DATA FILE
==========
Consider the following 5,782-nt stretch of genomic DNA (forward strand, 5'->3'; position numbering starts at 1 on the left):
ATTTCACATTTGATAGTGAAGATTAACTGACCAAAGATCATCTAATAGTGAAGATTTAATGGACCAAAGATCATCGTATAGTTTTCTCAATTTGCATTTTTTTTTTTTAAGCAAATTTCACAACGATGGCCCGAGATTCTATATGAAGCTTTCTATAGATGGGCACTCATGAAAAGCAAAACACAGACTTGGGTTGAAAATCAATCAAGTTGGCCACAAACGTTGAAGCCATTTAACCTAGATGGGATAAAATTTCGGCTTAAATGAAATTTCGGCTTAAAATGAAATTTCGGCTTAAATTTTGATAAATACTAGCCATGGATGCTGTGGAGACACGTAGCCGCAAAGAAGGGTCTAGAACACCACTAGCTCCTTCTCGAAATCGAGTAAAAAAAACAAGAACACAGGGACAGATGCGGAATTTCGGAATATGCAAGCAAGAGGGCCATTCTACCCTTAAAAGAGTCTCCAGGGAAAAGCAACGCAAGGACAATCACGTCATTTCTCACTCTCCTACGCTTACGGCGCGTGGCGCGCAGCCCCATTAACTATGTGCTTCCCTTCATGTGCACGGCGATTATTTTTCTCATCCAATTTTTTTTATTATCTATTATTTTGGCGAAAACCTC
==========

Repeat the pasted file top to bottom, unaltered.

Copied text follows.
Consider the following 5,782-nt stretch of genomic DNA (forward strand, 5'->3'; position numbering starts at 1 on the left):
ATTTCACATTTGATAGTGAAGATTAACTGACCAAAGATCATCTAATAGTGAAGATTTAATGGACCAAAGATCATCGTATAGTTTTCTCAATTTGCATTTTTTTTTTTTAAGCAAATTTCACAACGATGGCCCGAGATTCTATATGAAGCTTTCTATAGATGGGCACTCATGAAAAGCAAAACACAGACTTGGGTTGAAAATCAATCAAGTTGGCCACAAACGTTGAAGCCATTTAACCTAGATGGGATAAAATTTCGGCTTAAATGAAATTTCGGCTTAAAATGAAATTTCGGCTTAAATTTTGATAAATACTAGCCATGGATGCTGTGGAGACACGTAGCCGCAAAGAAGGGTCTAGAACACCACTAGCTCCTTCTCGAAATCGAGTAAAAAAAACAAGAACACAGGGACAGATGCGGAATTTCGGAATATGCAAGCAAGAGGGCCATTCTACCCTTAAAAGAGTCTCCAGGGAAAAGCAACGCAAGGACAATCACGTCATTTCTCACTCTCCTACGCTTACGGCGCGTGGCGCGCAGCCCCATTAACTATGTGCTTCCCTTCATGTGCACGGCGATTATTTTTCTCATCCAATTTTTTTTATTATCTATTATTTTGGCGAAAACCTC